Feds charge NSA contractor for leaking Top Secret report about Russia hacking election

A leaked NSA document revealed that Russia attempted to interfere with the US election more than we previously knew. The intelligence contractor who allegedly leaked the Top Secret document was charged barely an hour after the evidence of Russia's US election hacking went live.

Election 2016 teaser - Lack of trust in a broken election or divided vote
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Russian military intelligence hackers, believed to be working within the Russian General Staff Main Intelligence Directorate (GRU), tried to break into VR Systems, a company that sells voting registration equipment which was used in the 2016 election. That’s what the NSA determined, according to a classified intelligence report which was leaked to The Intercept.

An hour after The Intercept published the NSA document, the Justice Department announced charges against Reality Leigh Winner, a 25-year-old intelligence contractor working for Pluribus International Corporation in Georgia. She had only been working as a Pluribus contractor since Feb. 13. Winner, accused of “removing classified material from a government facility and mailing it to a news outlet,” has been charged with Espionage Act.

The leaked NSA document revealed that Russia attempted to interfere with the US election more than we previously knew. The “Top Secret” document states, “Russian intelligence obtained and maintained access to elements of multiple US state or local electoral boards.”

According to The Intercept, the NSA is certain that GRU hackers “executed cyber espionage operations against” staff at VR Systems, “evidently to obtain information on elections-related software and hardware solutions. … The actors likely used data obtained from that operation to … launch a voter registration-themed spear-phishing campaign targeting U.S. local government organizations.”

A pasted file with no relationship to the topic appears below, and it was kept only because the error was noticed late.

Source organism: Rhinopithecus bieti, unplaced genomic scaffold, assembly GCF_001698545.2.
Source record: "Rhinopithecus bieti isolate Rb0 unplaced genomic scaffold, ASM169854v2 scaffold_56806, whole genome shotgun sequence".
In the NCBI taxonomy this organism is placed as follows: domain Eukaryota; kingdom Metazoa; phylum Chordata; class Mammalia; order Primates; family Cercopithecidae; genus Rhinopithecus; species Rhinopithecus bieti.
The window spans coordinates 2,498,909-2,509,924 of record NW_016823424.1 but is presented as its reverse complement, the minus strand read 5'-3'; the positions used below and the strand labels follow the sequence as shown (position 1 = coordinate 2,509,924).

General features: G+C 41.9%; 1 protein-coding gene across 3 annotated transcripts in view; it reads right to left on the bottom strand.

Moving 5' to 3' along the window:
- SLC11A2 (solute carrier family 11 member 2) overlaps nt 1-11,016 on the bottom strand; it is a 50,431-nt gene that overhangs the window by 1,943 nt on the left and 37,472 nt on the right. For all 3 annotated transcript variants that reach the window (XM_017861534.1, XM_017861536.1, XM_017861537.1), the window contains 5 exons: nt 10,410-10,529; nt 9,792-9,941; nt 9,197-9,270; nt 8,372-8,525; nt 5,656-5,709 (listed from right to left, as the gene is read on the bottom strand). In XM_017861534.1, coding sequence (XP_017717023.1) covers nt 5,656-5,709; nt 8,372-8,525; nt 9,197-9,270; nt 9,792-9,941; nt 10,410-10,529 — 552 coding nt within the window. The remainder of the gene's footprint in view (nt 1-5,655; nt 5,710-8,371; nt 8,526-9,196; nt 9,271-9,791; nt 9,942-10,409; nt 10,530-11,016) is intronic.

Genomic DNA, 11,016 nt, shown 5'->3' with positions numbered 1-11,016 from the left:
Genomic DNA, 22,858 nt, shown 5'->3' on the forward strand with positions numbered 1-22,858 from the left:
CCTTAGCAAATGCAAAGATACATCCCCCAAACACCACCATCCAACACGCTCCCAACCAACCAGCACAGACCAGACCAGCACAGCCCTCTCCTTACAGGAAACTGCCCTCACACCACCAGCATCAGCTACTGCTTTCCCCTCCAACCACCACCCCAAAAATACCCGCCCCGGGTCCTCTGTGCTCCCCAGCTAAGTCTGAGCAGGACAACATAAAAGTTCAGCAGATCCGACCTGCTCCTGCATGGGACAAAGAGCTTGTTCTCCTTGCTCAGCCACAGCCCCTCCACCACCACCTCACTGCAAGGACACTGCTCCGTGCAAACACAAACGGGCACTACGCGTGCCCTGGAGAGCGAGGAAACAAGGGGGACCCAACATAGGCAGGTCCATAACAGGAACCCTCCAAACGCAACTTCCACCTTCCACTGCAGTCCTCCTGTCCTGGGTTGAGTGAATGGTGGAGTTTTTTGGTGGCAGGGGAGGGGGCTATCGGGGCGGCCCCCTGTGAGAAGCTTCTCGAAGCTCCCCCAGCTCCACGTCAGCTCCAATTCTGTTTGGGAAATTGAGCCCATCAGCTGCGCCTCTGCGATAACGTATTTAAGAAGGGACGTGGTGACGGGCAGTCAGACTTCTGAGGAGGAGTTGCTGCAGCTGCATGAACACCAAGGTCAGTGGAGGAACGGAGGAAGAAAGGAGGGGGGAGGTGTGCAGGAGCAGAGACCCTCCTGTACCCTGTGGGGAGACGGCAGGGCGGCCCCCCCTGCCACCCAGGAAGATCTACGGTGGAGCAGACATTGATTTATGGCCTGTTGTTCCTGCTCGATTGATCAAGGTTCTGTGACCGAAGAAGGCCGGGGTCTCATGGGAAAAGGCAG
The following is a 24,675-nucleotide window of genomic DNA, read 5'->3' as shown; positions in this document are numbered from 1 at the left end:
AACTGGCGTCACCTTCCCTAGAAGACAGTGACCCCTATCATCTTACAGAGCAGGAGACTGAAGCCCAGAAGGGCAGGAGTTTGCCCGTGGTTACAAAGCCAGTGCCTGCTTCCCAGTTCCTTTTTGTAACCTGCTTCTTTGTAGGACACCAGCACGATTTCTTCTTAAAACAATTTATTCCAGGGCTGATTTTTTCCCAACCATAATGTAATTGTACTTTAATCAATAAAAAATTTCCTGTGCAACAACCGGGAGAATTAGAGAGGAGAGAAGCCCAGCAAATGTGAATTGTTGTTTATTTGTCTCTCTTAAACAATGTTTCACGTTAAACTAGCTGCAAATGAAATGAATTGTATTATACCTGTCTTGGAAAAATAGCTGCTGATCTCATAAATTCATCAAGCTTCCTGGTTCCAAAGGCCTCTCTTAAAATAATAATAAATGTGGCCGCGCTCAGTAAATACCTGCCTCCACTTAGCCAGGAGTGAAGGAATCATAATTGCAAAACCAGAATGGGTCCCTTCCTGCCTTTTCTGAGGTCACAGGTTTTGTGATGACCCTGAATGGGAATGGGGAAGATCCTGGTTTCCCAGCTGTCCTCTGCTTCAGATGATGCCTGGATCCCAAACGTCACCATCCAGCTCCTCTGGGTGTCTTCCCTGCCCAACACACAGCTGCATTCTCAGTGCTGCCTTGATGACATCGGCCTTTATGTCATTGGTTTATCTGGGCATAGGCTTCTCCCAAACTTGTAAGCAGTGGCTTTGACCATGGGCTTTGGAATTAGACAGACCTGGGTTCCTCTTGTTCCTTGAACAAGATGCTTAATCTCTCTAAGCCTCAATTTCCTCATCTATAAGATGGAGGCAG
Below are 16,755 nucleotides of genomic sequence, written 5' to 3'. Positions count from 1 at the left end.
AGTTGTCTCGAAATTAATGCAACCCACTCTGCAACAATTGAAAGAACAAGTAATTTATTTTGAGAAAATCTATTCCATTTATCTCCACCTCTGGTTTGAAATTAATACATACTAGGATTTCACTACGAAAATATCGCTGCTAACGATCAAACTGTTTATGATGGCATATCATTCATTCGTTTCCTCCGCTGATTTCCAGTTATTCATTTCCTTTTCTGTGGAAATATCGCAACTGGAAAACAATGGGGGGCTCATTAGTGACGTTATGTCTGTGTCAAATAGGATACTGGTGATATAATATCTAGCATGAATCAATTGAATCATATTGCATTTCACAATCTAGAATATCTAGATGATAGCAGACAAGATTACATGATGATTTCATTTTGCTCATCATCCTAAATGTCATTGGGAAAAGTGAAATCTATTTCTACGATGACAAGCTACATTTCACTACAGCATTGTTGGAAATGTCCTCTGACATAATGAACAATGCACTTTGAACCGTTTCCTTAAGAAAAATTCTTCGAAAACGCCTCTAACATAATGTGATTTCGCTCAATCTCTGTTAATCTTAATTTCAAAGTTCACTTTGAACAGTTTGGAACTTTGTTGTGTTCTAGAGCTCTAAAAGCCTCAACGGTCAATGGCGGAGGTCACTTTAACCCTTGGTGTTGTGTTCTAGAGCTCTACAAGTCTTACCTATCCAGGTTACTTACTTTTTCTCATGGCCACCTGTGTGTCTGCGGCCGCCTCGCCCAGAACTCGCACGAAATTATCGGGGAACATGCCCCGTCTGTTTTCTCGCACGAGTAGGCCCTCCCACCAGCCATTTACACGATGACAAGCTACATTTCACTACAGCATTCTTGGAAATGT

Barely an hour after the article went live, the FBI arrested Winner for the leak. The Intercept maintains that the NSA document was submitted anonymously, but the after reporters contacted the NSA for more information about the report, the NSA asked for a copy of the leaked document.

According to the complaint (pdf), the NSA noticed “pages of the intelligence reporting appeared to be folded and/or creased, suggesting they had been printed and hand-carried out of a secure space.” The NSA then conducted an internal audit, determining that six people printed the report. After examining their computers, the NSA learned that Winner was the only one of those six people who emailed The Intercept.

The complaint states that on May 9, Winner printed the May 5 classified intelligence report. A few days later, she emailed it to The Intercept from her work computer. On June 3, the FBI questioned Winner at her Georgia home where she admitted being the leak. She was arrested and appeared in court on Monday, June 5.

The Justice Department added:

Once investigative efforts identified Winner as a suspect, the FBI obtained and executed a search warrant at her residence. According to the complaint, Winner agreed to talk with agents during the execution of the warrant. During that conversation, Winner admitted intentionally identifying and printing the classified intelligence reporting at issue despite not having a “need to know,” and with knowledge that the intelligence reporting was classified. Winner further admitted removing the classified intelligence reporting from her office space, retaining it, and mailing it from Augusta, Georgia, to the news outlet, which she knew was not authorized to receive or possess the documents.

In a DoJ statement, Deputy Attorney General Rod J. Rosenstein said, “Exceptional law enforcement efforts allowed us quickly to identify and arrest the defendant. Releasing classified material without authorization threatens our nation’s security and undermines public faith in government. People who are trusted with classified information and pledge to protect it must be held accountable when they violate that obligation.”

Winner faces up to 10 years in prison. NBC reported that Winner faces one charge of “gathering, transmitting or losing defense information.” That charge, however, according to the New York Times, falls under the Espionage Act. This is the first leak case under President Donald Trump.

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